There has been a massive rebuilding of the Belissimo Casino and Resort since it was nearly destroyed by Category Four Hurricane Kevin.

Davis Way is no longer in charge. She is a part-time employee. A quarter-time employee or even less. She adores her children but misses her work. She was warned to let Birdie go before something went terribly wrong, but Davis hadn’t quite gotten to it. Firing a very old woman from the only job she ever had isn’t easy. She intends to take care of it, but it’s been waiting in the wings.

Then, calamity happens. Just like everyone said it would.

Five-million dollars that never should have arrived at the Casino go missing. Birdie might have the money (probably not).  It might be one of the people Birdie worked with who Davis had not been allowed to vet. Or a third unknown party.

Bradley’s away on business and Davis hasn’t told him what’s happening. Moreover, she can’t find a babysitter that she desperately needs. This is why her mother arrived accompanied by Bea (her former mother-in-law) who definitely should not be there.

Also arriving are many baby tomato plants doused with dangerous fertilizer and the smell from hell. Davis hadn’t wanted to tell Bradley what was going on, positive she could handle it in just a few hours (NOT). Bianca won’t talk to her and …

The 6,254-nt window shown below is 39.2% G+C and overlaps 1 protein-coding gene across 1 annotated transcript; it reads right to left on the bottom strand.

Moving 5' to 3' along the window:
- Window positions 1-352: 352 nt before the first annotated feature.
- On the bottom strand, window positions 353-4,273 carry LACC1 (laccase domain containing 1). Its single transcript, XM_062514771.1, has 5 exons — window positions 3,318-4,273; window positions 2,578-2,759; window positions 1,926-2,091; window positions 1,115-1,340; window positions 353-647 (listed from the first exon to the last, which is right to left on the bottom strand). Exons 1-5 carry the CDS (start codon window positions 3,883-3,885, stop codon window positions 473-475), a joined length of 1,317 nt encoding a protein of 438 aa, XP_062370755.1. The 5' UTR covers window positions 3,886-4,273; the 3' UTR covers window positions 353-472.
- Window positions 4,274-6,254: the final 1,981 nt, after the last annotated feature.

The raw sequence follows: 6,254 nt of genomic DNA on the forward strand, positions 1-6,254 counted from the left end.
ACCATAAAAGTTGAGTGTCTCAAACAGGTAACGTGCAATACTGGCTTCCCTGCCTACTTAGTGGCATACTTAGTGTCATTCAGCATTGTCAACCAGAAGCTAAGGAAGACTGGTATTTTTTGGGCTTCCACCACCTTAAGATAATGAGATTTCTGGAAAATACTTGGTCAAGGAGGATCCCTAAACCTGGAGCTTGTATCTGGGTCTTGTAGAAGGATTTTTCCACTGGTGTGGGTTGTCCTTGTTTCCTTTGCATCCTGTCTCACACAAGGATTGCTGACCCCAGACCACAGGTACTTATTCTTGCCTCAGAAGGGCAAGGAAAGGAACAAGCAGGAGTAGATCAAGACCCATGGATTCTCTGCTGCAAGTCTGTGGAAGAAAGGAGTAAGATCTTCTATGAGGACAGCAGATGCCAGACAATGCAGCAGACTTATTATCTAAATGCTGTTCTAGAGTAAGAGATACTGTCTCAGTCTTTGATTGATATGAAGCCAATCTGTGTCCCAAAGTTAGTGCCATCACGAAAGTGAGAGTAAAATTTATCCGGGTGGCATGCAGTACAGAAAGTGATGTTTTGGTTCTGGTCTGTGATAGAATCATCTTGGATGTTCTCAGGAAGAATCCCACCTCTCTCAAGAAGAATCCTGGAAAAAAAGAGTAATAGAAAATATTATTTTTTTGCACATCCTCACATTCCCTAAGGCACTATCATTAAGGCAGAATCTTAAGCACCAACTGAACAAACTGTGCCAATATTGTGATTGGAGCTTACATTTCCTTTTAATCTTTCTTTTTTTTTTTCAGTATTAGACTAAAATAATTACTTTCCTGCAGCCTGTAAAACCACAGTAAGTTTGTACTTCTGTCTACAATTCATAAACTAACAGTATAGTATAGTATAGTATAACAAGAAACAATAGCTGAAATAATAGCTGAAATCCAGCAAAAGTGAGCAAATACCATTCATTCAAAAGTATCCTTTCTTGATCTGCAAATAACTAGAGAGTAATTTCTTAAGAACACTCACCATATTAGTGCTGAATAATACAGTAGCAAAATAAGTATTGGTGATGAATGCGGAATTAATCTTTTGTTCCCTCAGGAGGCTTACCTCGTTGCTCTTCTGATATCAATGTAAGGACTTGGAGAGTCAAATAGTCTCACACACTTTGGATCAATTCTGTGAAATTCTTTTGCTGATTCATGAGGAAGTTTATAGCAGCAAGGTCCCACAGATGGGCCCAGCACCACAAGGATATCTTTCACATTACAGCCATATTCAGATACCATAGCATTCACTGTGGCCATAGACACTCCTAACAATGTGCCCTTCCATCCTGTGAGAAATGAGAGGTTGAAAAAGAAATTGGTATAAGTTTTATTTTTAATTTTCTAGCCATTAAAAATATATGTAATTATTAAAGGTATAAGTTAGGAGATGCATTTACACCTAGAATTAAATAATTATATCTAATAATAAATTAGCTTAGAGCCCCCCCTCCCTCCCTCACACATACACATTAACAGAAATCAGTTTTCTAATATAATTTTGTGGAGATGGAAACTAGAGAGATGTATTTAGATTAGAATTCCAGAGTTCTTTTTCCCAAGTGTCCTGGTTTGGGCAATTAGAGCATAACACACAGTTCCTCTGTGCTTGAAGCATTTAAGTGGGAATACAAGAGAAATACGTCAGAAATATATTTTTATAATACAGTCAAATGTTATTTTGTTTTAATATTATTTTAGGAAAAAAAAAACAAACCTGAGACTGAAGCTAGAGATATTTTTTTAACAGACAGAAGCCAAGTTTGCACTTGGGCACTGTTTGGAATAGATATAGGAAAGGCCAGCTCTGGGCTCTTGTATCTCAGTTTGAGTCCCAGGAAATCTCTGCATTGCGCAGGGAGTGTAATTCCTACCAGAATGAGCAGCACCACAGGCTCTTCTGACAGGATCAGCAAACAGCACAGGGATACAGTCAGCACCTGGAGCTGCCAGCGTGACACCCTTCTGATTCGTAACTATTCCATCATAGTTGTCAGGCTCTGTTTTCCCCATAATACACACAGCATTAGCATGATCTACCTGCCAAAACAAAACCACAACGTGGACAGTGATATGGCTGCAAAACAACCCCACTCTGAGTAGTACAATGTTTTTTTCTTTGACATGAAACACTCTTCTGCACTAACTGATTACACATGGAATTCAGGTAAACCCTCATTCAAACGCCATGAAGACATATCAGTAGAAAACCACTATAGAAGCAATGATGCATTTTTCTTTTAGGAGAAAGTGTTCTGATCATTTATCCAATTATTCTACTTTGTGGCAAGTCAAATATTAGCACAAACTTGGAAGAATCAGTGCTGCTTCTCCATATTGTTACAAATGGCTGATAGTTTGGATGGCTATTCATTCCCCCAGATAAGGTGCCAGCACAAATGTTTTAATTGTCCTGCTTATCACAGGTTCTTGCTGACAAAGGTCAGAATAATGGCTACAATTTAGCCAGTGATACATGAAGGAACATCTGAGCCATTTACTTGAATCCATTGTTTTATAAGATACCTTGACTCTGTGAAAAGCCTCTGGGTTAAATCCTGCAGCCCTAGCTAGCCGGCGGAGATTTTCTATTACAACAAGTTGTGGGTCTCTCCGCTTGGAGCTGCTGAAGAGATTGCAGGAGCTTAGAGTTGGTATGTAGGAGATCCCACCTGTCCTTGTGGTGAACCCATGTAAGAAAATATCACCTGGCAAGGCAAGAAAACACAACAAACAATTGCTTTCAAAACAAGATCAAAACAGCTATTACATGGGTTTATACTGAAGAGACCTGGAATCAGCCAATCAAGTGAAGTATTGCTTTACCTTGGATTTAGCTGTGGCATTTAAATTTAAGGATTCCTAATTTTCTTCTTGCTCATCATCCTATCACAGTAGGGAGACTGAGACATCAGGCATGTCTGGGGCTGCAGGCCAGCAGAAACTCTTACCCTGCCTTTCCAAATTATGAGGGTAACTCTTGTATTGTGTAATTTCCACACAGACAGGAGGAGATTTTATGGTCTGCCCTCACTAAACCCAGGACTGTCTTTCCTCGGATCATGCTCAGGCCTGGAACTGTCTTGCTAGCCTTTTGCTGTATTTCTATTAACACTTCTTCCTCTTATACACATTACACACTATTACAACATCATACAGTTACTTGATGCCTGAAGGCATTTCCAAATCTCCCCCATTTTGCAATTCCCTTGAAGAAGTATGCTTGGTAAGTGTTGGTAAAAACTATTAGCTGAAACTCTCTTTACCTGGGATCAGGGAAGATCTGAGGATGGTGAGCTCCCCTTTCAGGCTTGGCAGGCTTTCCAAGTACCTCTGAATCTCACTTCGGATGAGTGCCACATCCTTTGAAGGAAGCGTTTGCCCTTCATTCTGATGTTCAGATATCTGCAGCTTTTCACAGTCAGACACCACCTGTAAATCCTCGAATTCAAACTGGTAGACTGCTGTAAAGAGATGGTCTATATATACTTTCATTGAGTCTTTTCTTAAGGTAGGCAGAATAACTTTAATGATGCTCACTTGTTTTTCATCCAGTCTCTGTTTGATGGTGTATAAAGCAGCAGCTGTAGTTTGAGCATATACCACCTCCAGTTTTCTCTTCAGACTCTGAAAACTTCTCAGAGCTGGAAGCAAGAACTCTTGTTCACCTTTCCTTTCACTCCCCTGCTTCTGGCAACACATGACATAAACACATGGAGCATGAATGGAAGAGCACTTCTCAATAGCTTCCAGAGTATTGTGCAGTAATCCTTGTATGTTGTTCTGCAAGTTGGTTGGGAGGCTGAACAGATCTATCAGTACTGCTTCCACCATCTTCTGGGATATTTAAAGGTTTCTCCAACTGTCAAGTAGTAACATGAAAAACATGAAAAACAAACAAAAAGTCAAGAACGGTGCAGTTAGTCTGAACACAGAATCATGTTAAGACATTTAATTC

Where are the $5 million dollars? What does the money have to do with the wedding cake? Who is taking care of Birdie’s cat? Who stole the Mercedes? Did I mention all those Elvis impersonators?

“Double Trouble” is the most complex Davis Way caper ever. You’ll need your best mystery-solving abilities to find your way to the end. It’s an exciting ride with never a dull moment! But if you know Gretchen Archer’s work, you’ll know that somehow, despite the madness, it will be resolved … and hopefully, all will be forgiven.

On a personal note, I wish that Gretchen would stop keeping everything to herself and tell Bradley the truth. Upfront rather than after the disaster. I always find myself muttering, “Good grief, just TELL him already!” But of course, if she did, there wouldn’t be a story to tell.

Other reviews of previous Davis Way Capers:


bushboys world

As it happened, I took these pictures yesterday late in the day. This really is the last photo I took. Usually, I’m not sure because, for reasons I can’t explain, this aging version of Photoshop doesn’t necessarily number things in the same order they appear on your SD card. This time, they did … and also, I remember taking the picture.

All I did was crop it slight, sign it, and make it small enough to not fill up my blog space.

The last photo of May 2020

It could have used some color adjustment but this is au natural.